This last Saturday, I taught a group of 10 lovely ladies how to make strawberry jam. They have started an informal club, learning some of the tricks of homemaking, and are especially interested in home canning. It was a little crazy--no matter how large your kitchen, 10 people is a lot to fit in. But we had a lot of fun, and it was a great experience for me, too.
If you are interested in learning how to make jam, now is the time to start. Berries are among the easiest fruits to can and preserve, require little prep work, and they are best when they are at the peak of their season. But to make jam properly, you do need to become familiar with some of the basics of canning at home. For that, I recommend the following sources:
1) Ball Complete Book of Home Preserving is a great place to start. Ball makes the jars you use for canning, and they've been doing this for a long long long time.But mostly, I recommend having someone show you. (If you're in the DC area and are interested in learning, drop me a line!)
2) The blog Food in Jars has an extensive resource list. Also, if you look through her archives you'll find columns on some basic questions and techniques in canning (unfortunately, she doesn't have all those rounded up under one label!). She also just released a cookbook. And her blog has excellent recipes.
3) I have found most helpful the book River Cottage Preserves. Pam Corbin is a master, and explains, in detail but without weighing it down, the chemistry of jams, and the basic techniques. And her chutney recipes are unmatched, in my experience. I read this book for fun!
If you're in DC, you can check out Metrocurean's list of VA and MD farms where you can pick your own berries. (I always go to Homestead Farm, because they have been farmed by the same family since the 1670s, which is just too cool!) Otherwise, visit Pick Your Own for your local farms. (By the way picking strawberries is a pill. Have kids join you. They are much closer to the ground, and there is less strain on their backs to pick the berries! Plus, they look adorable all stained with juice and happy because of the mud and the sunshine and the sugar!)
A BASIC STRAWBERRY JAM
Download the PDF!
6 cups strawberries (approx. 6 lbs)
1/4 cup lemon juice
3 cups granulated sugar
1 pouch of liquid pectin
Any additional flavorings
Clean glass jars and new lids
After washing and coring your strawberries: lightly crush them with a potato masher. Combine in a large glass or ceramic bowl with lemon juice and one and a half cups sugar. Allow to sit for at least one hour, but overnight is best!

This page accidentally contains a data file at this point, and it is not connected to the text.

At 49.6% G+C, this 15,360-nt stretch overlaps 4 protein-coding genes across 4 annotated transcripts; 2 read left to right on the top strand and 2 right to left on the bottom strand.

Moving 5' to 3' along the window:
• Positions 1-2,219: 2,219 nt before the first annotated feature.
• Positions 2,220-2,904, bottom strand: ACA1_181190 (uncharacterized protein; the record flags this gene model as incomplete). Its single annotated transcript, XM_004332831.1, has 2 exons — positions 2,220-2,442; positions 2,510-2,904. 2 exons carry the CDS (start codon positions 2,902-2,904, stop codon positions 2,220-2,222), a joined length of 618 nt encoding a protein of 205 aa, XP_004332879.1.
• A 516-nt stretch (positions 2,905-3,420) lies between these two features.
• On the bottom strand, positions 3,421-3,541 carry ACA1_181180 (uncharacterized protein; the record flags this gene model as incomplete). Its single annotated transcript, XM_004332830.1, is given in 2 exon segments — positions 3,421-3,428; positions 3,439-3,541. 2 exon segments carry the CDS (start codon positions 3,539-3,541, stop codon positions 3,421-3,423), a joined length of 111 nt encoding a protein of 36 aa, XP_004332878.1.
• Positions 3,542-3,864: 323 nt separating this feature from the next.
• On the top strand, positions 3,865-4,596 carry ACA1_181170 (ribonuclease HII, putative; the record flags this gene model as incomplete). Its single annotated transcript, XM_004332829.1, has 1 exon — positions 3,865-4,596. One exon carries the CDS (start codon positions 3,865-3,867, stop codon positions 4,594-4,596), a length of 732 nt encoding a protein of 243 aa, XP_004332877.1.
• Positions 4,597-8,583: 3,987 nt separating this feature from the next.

Wash all your jars, lids, and rings with hot soapy water. Sterilize the jars by either putting on a cookie sheet and putting them in a 220˚ oven for 10-20 minutes, or bring them to boil in a large stockpot filled with filtered water.
Meanwhile, sterilize the lids: Fill a small saucepan with water and bring to a boil, place your lids in the pan and boil for 10 minutes. Add your ladle and tongs to the water to sterilize as well.
Pour the strawberry mixture into a large stockpot (not non-stick or non-enamel cast-iron). Gradually stir in the remaining sugar. Bring mixture to a full rolling boil that can not be stirred down, over high heat, stirring constantly.
Add the pectin, stirring to dissolve. Return mixture to a full rolling boil. Boil hard 1 minute, stirring constantly. Remove from heat. Skim foam if necessary.
Ladle hot jam into hot jars leaving 1/4 inch head-space. Wipe rim with a clean cloth dipped in the boiling water. Center lid on jar. Apply band until fit is fingertip tight. Flip the jar over, and place on a dry cloth on your table, or a wire rack. Keep upside down until the lid has popped—this shows a seal has been formed. (If no seal forms, you can keep in the fridge for a month.) Store in a cool dry place for up to one year.
VARIATIONS: Vanilla Strawberry Jam: Scrape half a vanilla bean into the strawberries. Add the bean to the pot but remove before canning. Strawberry with Herbs: Roughly chop a handful of fresh tarragon, mint, or basil. Wrap loosely in cheesecloth, tying with twine. Submerge in the pot, and remove when you can taste the herbs in the jam. Julienne another 2 tbls of herbs, mixing towards the end of the cooking process. Strawberry Balsamic Jam: Substitute 3 tbls good-quality balsamic vinegar for 3 tbls lemon juice. Orange + Strawberry: Add zest of one orange. Juice the orange, and measure. Add that juice and 1/2 that amount extra sugar (eg: 1 cup juice and 1/2 cup sugar). Cook as directed. Peppered Strawberry Jam: Stir 1/2 tsp freshly ground black pepper into the cooked jam just before canning. Red Wine + Strawberry: Add 1 cup red wine, 2 tbls lemon juice, and 1/2 cup of sugar. Cook as directed.
NOTE: The USDA recommends processing the filled jars in boiling water for 10 minutes to ensure safety. For jams and jellies made for home use, I usually skip this step. But to be safe, and for the novice chef, I definitely recommend processing them in a hot water bath. (Or use the oven technique of our friends at Blue Chair Fruits.)